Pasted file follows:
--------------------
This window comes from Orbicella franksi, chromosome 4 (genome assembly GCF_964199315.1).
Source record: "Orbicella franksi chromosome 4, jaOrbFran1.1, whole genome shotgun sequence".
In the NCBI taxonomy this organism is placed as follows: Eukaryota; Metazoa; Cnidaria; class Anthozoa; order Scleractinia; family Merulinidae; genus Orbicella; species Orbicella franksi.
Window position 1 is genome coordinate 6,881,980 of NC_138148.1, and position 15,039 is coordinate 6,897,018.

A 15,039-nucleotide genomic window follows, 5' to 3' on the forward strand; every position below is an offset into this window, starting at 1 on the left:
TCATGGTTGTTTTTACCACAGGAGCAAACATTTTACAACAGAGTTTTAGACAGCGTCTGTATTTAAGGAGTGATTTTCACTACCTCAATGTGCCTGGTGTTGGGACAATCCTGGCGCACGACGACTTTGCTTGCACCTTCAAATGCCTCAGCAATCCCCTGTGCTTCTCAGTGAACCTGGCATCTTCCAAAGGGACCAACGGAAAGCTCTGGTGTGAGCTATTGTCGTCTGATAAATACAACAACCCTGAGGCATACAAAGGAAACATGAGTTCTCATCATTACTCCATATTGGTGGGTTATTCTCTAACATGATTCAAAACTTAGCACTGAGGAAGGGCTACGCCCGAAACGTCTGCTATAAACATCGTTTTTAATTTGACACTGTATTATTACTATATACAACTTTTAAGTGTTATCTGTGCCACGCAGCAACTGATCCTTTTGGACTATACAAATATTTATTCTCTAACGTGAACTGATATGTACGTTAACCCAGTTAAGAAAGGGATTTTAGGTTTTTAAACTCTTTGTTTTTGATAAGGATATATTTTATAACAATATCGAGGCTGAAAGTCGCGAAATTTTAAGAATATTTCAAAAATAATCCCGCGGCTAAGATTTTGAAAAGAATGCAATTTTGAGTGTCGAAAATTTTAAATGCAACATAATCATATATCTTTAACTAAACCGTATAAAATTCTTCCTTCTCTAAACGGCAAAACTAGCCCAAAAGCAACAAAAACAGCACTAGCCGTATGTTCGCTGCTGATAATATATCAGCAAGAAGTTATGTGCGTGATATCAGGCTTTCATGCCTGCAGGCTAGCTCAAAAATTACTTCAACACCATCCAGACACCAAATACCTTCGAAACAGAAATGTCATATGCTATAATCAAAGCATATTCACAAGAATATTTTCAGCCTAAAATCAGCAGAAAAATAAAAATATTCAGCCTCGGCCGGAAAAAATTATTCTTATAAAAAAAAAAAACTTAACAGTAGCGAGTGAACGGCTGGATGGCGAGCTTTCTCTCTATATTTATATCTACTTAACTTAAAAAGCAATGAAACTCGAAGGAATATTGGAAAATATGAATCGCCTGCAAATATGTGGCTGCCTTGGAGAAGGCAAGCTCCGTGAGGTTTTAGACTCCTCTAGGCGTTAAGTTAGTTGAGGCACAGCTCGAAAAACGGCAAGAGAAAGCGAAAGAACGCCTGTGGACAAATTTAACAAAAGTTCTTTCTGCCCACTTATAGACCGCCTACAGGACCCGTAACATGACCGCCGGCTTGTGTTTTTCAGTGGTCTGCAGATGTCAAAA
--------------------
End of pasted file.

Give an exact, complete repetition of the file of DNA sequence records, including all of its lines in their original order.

This window comes from Orbicella franksi, chromosome 4 (genome assembly GCF_964199315.1).
Source record: "Orbicella franksi chromosome 4, jaOrbFran1.1, whole genome shotgun sequence".
In the NCBI taxonomy this organism is placed as follows: Eukaryota; Metazoa; Cnidaria; class Anthozoa; order Scleractinia; family Merulinidae; genus Orbicella; species Orbicella franksi.
Window position 1 is genome coordinate 6,881,980 of NC_138148.1, and position 15,039 is coordinate 6,897,018.

A 15,039-nucleotide genomic window follows, 5' to 3' on the forward strand; every position below is an offset into this window, starting at 1 on the left:
TCATGGTTGTTTTTACCACAGGAGCAAACATTTTACAACAGAGTTTTAGACAGCGTCTGTATTTAAGGAGTGATTTTCACTACCTCAATGTGCCTGGTGTTGGGACAATCCTGGCGCACGACGACTTTGCTTGCACCTTCAAATGCCTCAGCAATCCCCTGTGCTTCTCAGTGAACCTGGCATCTTCCAAAGGGACCAACGGAAAGCTCTGGTGTGAGCTATTGTCGTCTGATAAATACAACAACCCTGAGGCATACAAAGGAAACATGAGTTCTCATCATTACTCCATATTGGTGGGTTATTCTCTAACATGATTCAAAACTTAGCACTGAGGAAGGGCTACGCCCGAAACGTCTGCTATAAACATCGTTTTTAATTTGACACTGTATTATTACTATATACAACTTTTAAGTGTTATCTGTGCCACGCAGCAACTGATCCTTTTGGACTATACAAATATTTATTCTCTAACGTGAACTGATATGTACGTTAACCCAGTTAAGAAAGGGATTTTAGGTTTTTAAACTCTTTGTTTTTGATAAGGATATATTTTATAACAATATCGAGGCTGAAAGTCGCGAAATTTTAAGAATATTTCAAAAATAATCCCGCGGCTAAGATTTTGAAAAGAATGCAATTTTGAGTGTCGAAAATTTTAAATGCAACATAATCATATATCTTTAACTAAACCGTATAAAATTCTTCCTTCTCTAAACGGCAAAACTAGCCCAAAAGCAACAAAAACAGCACTAGCCGTATGTTCGCTGCTGATAATATATCAGCAAGAAGTTATGTGCGTGATATCAGGCTTTCATGCCTGCAGGCTAGCTCAAAAATTACTTCAACACCATCCAGACACCAAATACCTTCGAAACAGAAATGTCATATGCTATAATCAAAGCATATTCACAAGAATATTTTCAGCCTAAAATCAGCAGAAAAATAAAAATATTCAGCCTCGGCCGGAAAAAATTATTCTTATAAAAAAAAAAAACTTAACAGTAGCGAGTGAACGGCTGGATGGCGAGCTTTCTCTCTATATTTATATCTACTTAACTTAAAAAGCAATGAAACTCGAAGGAATATTGGAAAATATGAATCGCCTGCAAATATGTGGCTGCCTTGGAGAAGGCAAGCTCCGTGAGGTTTTAGACTCCTCTAGGCGTTAAGTTAGTTGAGGCACAGCTCGAAAAACGGCAAGAGAAAGCGAAAGAACGCCTGTGGACAAATTTAACAAAAGTTCTTTCTGCCCACTTATAGACCGCCTACAGGACCCGTAACATGACCGCCGGCTTGTGTTTTTCAGTGGTCTGCAGATGTCAAAA